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The U.S. government used the therapy notes of a detained asylum seeker against him in court.

19-year old Kevin Euceda came to the U.S. and applied for asylum 3 years ago. While he was detained for nearly 3 years, he was ordered to attend mandatory therapy sessions. During the confidential therapy sessions, he told the therapist about his history of physical abuse, neglect, and former gang affiliation in Honduras. In court, ICE used these confidential therapy notes against him; Kevin’s case is currently under appeal. Other asylum seekers’ therapy notes have been used against them as well. The information sharing is technically legal, but psychologists say the policy breaks important doctor-patient confidentiality.

Immigration Judges Quit in Response to Administration Policies

CNN reports that over the past year, nearly double the number of immigration judges left their positions in comparison with fiscal years 2018 and 2017. While the reasons for individual judges moving on from their posts vary, interviews with judges who left in recent months reveal a common theme of frustration over a mounting number of policy changes that, they argue, have chipped away at their authority.

A state judge has temporarily blocked the construction of a private border wall.

We Build the Wall is a private group supporting the president and his building of the barrier along the U.S.-Mexico border. The group raised money to build a small section of private border wall. The National Butterfly Center, located near the planned wall, sued to stop its construction. On Tuesday, a Texas judge issued a preliminary injunction, blocking construction. In the order, Judge Keno Vasquez said that building the barrier could cause “imminent and irreparable harm” to the 100-acre wild butterfly habitat. The founder of We Build the Wall said he had not heard anything about the order, and that it was “more fake news.”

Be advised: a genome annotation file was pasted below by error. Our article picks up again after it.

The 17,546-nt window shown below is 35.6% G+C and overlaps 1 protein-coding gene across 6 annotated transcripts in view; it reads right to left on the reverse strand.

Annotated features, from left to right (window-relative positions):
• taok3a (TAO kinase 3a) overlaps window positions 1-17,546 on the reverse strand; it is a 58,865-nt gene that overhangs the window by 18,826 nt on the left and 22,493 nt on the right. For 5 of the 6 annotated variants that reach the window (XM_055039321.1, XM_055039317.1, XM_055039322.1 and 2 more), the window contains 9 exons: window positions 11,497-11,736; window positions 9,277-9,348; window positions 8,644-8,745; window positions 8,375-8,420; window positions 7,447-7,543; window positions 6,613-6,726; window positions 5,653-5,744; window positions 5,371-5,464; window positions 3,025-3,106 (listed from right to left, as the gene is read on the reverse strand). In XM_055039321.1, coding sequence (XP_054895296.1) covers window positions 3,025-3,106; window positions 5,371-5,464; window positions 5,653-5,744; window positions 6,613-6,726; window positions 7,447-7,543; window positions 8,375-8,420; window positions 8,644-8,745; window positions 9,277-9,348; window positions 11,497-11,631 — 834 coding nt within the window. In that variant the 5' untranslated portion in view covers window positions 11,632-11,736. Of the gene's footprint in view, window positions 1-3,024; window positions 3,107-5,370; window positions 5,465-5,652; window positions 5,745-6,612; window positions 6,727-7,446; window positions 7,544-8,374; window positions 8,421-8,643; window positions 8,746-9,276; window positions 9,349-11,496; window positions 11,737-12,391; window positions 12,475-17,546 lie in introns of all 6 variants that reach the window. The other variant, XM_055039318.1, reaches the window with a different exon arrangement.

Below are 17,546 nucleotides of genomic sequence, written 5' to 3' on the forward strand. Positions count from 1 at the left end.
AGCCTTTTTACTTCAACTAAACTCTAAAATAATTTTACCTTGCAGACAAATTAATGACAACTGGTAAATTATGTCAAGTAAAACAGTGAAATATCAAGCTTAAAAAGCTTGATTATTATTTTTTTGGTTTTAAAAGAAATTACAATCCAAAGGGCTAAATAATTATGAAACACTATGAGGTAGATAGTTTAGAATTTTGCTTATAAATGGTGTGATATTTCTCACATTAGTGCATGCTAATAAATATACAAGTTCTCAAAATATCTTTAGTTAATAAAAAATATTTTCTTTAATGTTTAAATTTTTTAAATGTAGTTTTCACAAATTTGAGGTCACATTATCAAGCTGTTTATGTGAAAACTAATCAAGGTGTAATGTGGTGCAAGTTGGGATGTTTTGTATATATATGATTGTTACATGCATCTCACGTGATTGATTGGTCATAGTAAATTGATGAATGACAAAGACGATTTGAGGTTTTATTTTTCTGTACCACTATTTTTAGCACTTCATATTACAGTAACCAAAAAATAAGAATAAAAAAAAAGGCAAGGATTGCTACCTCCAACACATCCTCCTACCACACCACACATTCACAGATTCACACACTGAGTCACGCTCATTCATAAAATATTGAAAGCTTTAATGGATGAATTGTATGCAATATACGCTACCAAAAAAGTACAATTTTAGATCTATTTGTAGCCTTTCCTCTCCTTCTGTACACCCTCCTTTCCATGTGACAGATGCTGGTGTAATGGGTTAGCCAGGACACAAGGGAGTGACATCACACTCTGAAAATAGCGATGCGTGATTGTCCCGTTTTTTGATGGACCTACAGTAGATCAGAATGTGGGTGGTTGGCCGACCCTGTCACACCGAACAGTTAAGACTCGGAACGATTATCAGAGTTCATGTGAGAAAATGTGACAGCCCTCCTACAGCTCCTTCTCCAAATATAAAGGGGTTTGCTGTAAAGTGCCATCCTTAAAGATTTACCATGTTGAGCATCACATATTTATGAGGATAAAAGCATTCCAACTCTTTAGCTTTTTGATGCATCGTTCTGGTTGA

Immigration judges have said court records are often incorrect or missing.

Last week, Syracuse University published findings that millions of records are missing from public reports, and that the objective data does not match DOJ reports. These inconsistencies include incorrectly formatted documents leading to unreadable data and millions of records disappearing between the EOIR’s own record releases. The immigration judges union supported the university’s claims, saying that the records do conflict with their experiences.

Confusion, Delays as Videos Replace Interpreters at Immigrants’ Hearings

EOIR has begun replacing interpreters at master calendar hearings with prerecorded video advisals. The videos have been rolled out in San Francisco, Los Angeles, Miami, and New York. The San Francisco Chronicle obtained transcripts of the separate videos that are played for immigrants who are in detention and not in detention, as well as a frequently asked questions handout they receive.

Another win for the Law Offices of Brian D. Lerner

Lawful Permanent Resident granted stand-alone 212(h) waiver after 10 years in Immigration Court.  Client was placed in removal proceedings after returning to the U.S. from a trip abroad because of several California theft convictions.  Client also had previous theft/fraud convictions and an order of deportation.

Court Remands for BIA to Explain Why It Did Not Apply Sanchez-Sosa Factors to Remand Request

The Eighth Circuit remanded for the BIA to explain why it denied the petitioner’s motion to reopen and reconsider after the petitioner had provided proof of his filing of a U visa application, when Matter of Sanchez-Sosa suggests that a completed application weighs in favor of pausing the removal process to await adjudication of the U visa.

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